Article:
This ballad begins: 'Come all Reformers of the Town, / Since Jeffrey now has got the Gown, / And pitch your voice to the highest tone, / To sing huzza for Aytoun.' It was advertised as a new song and was to be sung to the tune of 'Arethusa'. A coat of arms with the motto, 'without fear and without reproach', adorns the top of the sheet.
The 'Aytoun' of the title was most likely Kirkcaldy-born manufacturer and Chartist, James Aytoun (1797-1881). In the mid-nineteenth century, Aytoun, a prominent Radical, stood for election as member of parliament for Edinburgh. The author of this piece is urging people to vote for him in the upcoming elections. 'Jeffrey' probably refers to the Whig politician Francis Jeffrey, (1733-1850) who was first elected as MP for Edinburgh in 1832. The National Library of Scotland's broadside collection includes a large number of ballads outlining the tensions between the Tories, Whigs and Radicals in mid-nineteenth-century Scotland.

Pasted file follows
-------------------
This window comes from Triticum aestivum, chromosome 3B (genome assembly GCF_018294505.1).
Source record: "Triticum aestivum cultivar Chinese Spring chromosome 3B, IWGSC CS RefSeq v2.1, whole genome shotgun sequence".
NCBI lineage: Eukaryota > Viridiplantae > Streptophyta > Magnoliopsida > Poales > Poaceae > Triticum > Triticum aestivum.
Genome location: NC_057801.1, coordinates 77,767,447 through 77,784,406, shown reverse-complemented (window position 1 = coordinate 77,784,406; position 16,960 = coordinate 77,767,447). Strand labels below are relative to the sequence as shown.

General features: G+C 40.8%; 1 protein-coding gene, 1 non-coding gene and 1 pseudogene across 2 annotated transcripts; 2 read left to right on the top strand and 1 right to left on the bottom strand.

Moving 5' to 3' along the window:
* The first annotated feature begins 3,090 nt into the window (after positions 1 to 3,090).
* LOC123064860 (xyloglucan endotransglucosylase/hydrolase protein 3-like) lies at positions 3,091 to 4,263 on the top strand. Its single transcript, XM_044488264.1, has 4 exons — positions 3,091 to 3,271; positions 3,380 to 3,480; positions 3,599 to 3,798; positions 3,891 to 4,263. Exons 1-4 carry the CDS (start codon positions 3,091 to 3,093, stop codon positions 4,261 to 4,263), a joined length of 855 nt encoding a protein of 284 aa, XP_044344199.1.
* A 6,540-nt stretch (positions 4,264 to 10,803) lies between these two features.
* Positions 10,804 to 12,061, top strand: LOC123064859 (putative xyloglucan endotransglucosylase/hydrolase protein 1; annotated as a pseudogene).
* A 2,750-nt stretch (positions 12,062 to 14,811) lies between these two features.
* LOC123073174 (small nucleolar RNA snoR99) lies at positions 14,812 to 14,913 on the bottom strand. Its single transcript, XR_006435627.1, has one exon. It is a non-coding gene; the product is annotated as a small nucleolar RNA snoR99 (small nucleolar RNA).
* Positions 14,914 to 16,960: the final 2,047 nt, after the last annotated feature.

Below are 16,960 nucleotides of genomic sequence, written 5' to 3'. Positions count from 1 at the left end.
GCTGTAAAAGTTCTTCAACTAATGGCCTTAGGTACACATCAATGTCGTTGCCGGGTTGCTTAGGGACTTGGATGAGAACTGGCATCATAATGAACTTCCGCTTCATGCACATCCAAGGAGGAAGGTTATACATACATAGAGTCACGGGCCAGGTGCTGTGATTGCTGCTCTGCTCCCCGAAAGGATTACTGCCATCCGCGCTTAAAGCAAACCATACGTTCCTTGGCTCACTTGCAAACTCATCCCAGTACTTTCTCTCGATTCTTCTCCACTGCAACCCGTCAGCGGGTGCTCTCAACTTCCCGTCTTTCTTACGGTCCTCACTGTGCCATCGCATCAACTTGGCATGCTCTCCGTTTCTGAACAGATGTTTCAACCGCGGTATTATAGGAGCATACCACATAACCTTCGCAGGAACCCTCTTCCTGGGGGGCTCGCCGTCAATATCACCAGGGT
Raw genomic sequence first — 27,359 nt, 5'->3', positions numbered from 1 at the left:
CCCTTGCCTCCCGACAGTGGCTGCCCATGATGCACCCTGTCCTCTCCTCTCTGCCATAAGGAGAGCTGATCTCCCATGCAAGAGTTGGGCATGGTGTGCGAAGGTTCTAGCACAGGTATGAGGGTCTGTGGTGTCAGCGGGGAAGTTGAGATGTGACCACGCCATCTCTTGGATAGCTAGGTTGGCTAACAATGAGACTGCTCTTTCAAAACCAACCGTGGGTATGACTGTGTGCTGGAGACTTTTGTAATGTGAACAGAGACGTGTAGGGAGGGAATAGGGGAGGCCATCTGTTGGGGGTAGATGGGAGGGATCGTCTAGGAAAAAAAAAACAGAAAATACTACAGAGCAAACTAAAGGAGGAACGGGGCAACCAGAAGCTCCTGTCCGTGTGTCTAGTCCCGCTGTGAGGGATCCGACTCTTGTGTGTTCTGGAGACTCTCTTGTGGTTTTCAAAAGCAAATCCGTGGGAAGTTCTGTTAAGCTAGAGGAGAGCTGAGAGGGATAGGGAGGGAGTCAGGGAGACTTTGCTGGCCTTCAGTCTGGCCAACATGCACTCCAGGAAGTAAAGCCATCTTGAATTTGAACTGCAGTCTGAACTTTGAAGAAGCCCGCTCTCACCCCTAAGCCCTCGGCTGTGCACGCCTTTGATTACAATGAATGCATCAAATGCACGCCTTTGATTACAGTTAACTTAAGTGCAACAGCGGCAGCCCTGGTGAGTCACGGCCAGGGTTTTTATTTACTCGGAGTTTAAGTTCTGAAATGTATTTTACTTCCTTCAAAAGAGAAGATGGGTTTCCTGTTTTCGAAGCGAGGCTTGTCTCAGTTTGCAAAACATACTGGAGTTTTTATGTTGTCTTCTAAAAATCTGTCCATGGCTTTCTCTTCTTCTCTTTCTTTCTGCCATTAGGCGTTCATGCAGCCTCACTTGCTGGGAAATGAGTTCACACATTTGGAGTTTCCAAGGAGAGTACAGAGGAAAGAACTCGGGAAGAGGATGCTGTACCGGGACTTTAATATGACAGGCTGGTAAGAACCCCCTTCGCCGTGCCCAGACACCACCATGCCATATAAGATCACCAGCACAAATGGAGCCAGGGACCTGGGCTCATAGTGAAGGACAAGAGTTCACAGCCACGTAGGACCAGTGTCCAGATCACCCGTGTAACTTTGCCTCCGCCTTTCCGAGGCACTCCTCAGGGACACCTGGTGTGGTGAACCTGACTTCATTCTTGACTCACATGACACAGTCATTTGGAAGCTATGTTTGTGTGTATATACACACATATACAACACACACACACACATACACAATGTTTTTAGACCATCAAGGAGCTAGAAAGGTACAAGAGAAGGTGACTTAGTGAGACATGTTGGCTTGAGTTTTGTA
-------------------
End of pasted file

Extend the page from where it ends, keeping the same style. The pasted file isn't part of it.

Early ballads were dramatic or humorous narrative songs derived from folk culture that predated printing. Originally perpetuated by word of mouth, many ballads survive because they were recorded on broadsides. Musical notation was rarely printed, as tunes were usually established favourites. The term 'ballad' eventually applied more broadly to any kind of topical or popular verse.
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Probable period of publication:
1830-1840 shelfmark: ABS.10.203.01(106)
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